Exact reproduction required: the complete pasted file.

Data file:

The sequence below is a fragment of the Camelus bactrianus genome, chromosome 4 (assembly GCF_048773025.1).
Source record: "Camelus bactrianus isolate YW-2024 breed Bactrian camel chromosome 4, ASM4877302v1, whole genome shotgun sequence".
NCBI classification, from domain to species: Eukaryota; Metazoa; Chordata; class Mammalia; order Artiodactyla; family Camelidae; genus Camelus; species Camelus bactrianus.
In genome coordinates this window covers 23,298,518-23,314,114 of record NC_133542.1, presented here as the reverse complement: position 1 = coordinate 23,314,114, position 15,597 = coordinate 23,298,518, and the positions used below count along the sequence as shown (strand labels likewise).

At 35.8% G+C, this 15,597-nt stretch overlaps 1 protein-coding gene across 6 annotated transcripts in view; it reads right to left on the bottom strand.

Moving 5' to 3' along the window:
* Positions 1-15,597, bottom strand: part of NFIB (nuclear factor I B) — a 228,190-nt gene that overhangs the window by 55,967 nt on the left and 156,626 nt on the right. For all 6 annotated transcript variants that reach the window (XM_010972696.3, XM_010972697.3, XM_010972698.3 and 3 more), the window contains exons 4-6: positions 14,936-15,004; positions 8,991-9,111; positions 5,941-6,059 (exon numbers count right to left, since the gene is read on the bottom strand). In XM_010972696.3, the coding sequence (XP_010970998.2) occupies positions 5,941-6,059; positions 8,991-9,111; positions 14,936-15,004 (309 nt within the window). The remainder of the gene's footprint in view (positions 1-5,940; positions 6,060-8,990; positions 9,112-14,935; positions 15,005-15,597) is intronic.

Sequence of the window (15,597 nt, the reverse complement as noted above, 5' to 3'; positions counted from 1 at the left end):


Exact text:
The sequence below is a fragment of the Camelus bactrianus genome, chromosome 4 (assembly GCF_048773025.1).
Source record: "Camelus bactrianus isolate YW-2024 breed Bactrian camel chromosome 4, ASM4877302v1, whole genome shotgun sequence".
NCBI classification, from domain to species: Eukaryota; Metazoa; Chordata; class Mammalia; order Artiodactyla; family Camelidae; genus Camelus; species Camelus bactrianus.
In genome coordinates this window covers 23,298,518-23,314,114 of record NC_133542.1, presented here as the reverse complement: position 1 = coordinate 23,314,114, position 15,597 = coordinate 23,298,518, and the positions used below count along the sequence as shown (strand labels likewise).

At 35.8% G+C, this 15,597-nt stretch overlaps 1 protein-coding gene across 6 annotated transcripts in view; it reads right to left on the bottom strand.

Moving 5' to 3' along the window:
* Positions 1-15,597, bottom strand: part of NFIB (nuclear factor I B) — a 228,190-nt gene that overhangs the window by 55,967 nt on the left and 156,626 nt on the right. For all 6 annotated transcript variants that reach the window (XM_010972696.3, XM_010972697.3, XM_010972698.3 and 3 more), the window contains exons 4-6: positions 14,936-15,004; positions 8,991-9,111; positions 5,941-6,059 (exon numbers count right to left, since the gene is read on the bottom strand). In XM_010972696.3, the coding sequence (XP_010970998.2) occupies positions 5,941-6,059; positions 8,991-9,111; positions 14,936-15,004 (309 nt within the window). The remainder of the gene's footprint in view (positions 1-5,940; positions 6,060-8,990; positions 9,112-14,935; positions 15,005-15,597) is intronic.

Sequence of the window (15,597 nt, the reverse complement as noted above, 5' to 3'; positions counted from 1 at the left end):